The initiative specifies that the prepaid cards are to be used for purchasing food and baby supplies at designated outlets such as bodegas, grocery stores, supermarkets, and convenience stores. 

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Migrants participating in the program are required to sign an affidavit confirming their commitment to spending the funds appropriately.


Monitoring and Expansion Plans

The phased approach to the program’s launch, starting with a few hotels, indicates a cautious rollout aimed at ensuring the effectiveness and proper use of the funds. City officials have noted that the cards will be loaded weekly and their use monitored.

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The distribution of the cards is taking place at the city’s arrival center, the Roosevelt Hotel, targeting migrant families staying at hotels used as emergency shelters.


City Hall's Statement

In a statement, a city hall spokesperson expressed enthusiasm about the program’s launch, describing it as a “cost-saving measure [that] will replace the city’s current system of providing non-perishable food boxes to migrant families staying in hotels, much of which is often discarded.”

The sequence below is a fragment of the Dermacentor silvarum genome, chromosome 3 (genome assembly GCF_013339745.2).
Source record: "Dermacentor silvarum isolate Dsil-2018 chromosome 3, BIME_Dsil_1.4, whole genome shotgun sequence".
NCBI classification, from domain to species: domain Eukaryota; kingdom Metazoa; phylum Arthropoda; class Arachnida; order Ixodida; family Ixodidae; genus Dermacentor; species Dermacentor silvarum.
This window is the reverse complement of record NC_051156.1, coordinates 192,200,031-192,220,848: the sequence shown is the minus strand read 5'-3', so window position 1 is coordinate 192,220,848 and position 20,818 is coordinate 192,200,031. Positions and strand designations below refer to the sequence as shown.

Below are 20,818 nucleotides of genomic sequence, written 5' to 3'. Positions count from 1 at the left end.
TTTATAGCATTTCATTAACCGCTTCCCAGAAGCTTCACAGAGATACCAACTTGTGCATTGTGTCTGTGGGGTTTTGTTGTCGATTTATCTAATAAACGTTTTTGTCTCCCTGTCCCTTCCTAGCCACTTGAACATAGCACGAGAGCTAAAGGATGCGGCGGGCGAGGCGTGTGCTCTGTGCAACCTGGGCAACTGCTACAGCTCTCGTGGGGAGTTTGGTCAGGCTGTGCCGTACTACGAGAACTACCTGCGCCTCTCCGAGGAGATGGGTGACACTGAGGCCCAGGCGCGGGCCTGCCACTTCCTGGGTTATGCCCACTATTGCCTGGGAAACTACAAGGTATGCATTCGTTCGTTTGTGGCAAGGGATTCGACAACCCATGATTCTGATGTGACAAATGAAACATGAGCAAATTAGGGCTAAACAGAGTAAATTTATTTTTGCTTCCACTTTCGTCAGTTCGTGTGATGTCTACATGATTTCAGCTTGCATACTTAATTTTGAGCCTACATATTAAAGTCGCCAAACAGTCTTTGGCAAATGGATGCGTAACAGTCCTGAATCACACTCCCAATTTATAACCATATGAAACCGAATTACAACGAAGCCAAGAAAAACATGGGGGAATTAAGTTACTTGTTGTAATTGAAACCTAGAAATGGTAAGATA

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The spokesperson highlighted the benefits of allowing families to purchase fresh food and baby supplies tailored to their cultural preferences and needs, projecting savings of more than $600,000 per month and $7 million per year for New York City taxpayers.


Comparison with Other Benefits

The program’s financial assistance levels have sparked comparisons with other public benefits, suggesting that migrants could receive more support than what is available to low-income and elderly New Yorkers under SNAP benefits. 

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The comparison raises questions about the allocation of resources and the balancing of needs within different segments of the city’s population.


Mayor Adams Defends the Program

Mayor Eric Adams has staunchly defended the program amidst criticism, emphasizing its potential to cut costs and reduce waste. In a budget hearing, he clarified, “We’re not giving people American Express cards.” 

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He outlined the goal to save money by allowing migrants to purchase their own food, aiming for a pilot that could save the city $6.7 million annually. This approach, he believes, could be expanded to benefit not only migrants but also other New Yorkers facing homelessness, by finding more cost-effective ways to manage the city’s crisis.


Future Funding and Fiscal Challenges

Facing the financial implications of supporting a growing number of migrants, New York City projects a need for substantial resources, estimating $12 billion in migrant-related expenditures by summer 2025. 

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With the state committing around $2 billion in the current cycle, Mayor Adams has pointed out the shortfall, arguing that even proposed increases in state funding fall short of the city’s needs.